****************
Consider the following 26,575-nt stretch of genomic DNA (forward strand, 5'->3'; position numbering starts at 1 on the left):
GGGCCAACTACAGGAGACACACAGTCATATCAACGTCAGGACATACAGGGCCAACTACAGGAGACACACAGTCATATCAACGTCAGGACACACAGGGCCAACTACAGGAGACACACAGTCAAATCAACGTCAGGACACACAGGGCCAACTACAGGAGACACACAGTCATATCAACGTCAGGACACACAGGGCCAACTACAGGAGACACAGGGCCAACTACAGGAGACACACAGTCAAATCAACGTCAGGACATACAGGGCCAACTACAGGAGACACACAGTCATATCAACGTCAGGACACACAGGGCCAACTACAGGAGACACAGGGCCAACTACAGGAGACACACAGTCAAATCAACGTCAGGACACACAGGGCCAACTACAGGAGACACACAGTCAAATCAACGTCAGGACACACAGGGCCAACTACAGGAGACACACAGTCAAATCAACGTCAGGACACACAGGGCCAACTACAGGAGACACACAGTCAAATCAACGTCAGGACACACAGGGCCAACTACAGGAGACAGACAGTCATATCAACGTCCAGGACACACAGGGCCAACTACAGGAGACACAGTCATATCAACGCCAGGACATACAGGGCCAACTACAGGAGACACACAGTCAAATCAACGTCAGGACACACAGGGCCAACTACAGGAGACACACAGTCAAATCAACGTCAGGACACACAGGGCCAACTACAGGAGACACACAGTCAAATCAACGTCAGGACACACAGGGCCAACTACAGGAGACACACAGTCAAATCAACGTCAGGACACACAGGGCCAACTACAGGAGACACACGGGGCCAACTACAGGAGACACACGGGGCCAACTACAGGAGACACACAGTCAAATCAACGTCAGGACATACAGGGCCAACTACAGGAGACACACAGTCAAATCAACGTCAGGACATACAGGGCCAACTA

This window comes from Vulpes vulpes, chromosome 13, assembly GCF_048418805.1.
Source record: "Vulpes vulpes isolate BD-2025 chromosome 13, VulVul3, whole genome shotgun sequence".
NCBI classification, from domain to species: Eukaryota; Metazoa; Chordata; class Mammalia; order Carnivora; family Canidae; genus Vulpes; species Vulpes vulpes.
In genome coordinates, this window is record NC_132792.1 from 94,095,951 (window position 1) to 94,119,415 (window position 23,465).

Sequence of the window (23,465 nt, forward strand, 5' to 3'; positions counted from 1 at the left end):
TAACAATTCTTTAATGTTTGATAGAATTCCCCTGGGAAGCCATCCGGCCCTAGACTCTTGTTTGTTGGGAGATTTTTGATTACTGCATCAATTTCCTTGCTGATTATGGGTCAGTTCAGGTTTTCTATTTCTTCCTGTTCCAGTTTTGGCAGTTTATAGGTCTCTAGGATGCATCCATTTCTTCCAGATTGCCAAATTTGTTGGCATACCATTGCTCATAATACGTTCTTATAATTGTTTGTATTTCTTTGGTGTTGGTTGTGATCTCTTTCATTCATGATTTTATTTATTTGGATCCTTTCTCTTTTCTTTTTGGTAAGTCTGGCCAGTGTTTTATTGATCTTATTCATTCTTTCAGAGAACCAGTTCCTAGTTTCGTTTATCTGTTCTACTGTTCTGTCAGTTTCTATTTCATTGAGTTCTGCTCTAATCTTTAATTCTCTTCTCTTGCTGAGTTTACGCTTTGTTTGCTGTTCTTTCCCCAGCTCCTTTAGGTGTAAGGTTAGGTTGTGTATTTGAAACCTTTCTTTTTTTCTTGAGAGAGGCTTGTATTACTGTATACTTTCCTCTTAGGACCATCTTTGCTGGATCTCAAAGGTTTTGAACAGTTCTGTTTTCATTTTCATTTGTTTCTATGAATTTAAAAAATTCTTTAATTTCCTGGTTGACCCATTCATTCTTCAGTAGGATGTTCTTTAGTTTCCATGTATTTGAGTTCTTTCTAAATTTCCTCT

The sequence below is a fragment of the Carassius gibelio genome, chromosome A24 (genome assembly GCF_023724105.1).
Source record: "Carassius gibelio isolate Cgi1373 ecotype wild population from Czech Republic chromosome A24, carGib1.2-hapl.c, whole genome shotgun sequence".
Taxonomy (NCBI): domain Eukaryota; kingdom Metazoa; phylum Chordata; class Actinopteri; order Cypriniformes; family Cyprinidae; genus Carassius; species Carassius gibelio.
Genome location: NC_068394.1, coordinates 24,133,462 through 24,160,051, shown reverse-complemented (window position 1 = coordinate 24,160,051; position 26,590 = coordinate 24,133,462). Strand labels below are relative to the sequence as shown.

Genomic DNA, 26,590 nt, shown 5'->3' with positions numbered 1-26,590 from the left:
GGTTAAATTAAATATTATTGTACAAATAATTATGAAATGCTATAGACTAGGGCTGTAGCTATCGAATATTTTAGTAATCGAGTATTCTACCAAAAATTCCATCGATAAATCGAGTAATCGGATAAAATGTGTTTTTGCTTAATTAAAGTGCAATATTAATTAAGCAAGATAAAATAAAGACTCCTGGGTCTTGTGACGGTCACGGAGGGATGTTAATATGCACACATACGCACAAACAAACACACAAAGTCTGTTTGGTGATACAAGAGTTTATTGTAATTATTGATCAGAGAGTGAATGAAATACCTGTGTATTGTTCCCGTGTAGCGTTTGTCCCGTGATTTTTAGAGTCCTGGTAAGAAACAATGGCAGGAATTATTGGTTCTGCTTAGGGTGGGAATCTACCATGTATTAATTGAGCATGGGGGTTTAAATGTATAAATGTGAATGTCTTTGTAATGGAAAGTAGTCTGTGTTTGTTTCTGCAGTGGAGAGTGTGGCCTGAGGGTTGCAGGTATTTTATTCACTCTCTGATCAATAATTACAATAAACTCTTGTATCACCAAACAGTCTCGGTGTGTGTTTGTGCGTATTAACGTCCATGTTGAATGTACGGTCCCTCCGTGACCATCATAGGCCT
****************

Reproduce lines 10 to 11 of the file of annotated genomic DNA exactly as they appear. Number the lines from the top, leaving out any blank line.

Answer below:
Source record: "Carassius gibelio isolate Cgi1373 ecotype wild population from Czech Republic chromosome A24, carGib1.2-hapl.c, whole genome shotgun sequence".
Taxonomy (NCBI): domain Eukaryota; kingdom Metazoa; phylum Chordata; class Actinopteri; order Cypriniformes; family Cyprinidae; genus Carassius; species Carassius gibelio.